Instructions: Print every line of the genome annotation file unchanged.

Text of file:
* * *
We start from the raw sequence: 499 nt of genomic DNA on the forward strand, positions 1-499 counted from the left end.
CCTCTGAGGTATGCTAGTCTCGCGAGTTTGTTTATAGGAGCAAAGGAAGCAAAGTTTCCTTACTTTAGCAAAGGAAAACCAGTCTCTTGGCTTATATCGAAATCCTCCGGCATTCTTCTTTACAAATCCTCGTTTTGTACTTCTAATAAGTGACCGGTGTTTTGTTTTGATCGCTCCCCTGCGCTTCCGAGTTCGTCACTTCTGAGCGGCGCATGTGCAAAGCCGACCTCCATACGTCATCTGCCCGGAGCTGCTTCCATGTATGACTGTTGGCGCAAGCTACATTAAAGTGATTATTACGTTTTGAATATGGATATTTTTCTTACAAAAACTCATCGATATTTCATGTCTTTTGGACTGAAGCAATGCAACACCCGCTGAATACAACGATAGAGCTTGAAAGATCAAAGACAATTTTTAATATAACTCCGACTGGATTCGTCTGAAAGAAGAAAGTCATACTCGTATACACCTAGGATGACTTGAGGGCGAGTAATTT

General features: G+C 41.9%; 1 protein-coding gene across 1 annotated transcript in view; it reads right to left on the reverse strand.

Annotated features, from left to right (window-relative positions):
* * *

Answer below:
We start from the raw sequence: 499 nt of genomic DNA on the forward strand, positions 1-499 counted from the left end.
CCTCTGAGGTATGCTAGTCTCGCGAGTTTGTTTATAGGAGCAAAGGAAGCAAAGTTTCCTTACTTTAGCAAAGGAAAACCAGTCTCTTGGCTTATATCGAAATCCTCCGGCATTCTTCTTTACAAATCCTCGTTTTGTACTTCTAATAAGTGACCGGTGTTTTGTTTTGATCGCTCCCCTGCGCTTCCGAGTTCGTCACTTCTGAGCGGCGCATGTGCAAAGCCGACCTCCATACGTCATCTGCCCGGAGCTGCTTCCATGTATGACTGTTGGCGCAAGCTACATTAAAGTGATTATTACGTTTTGAATATGGATATTTTTCTTACAAAAACTCATCGATATTTCATGTCTTTTGGACTGAAGCAATGCAACACCCGCTGAATACAACGATAGAGCTTGAAAGATCAAAGACAATTTTTAATATAACTCCGACTGGATTCGTCTGAAAGAAGAAAGTCATACTCGTATACACCTAGGATGACTTGAGGGCGAGTAATTT

General features: G+C 41.9%; 1 protein-coding gene across 1 annotated transcript in view; it reads right to left on the reverse strand.

Annotated features, from left to right (window-relative positions):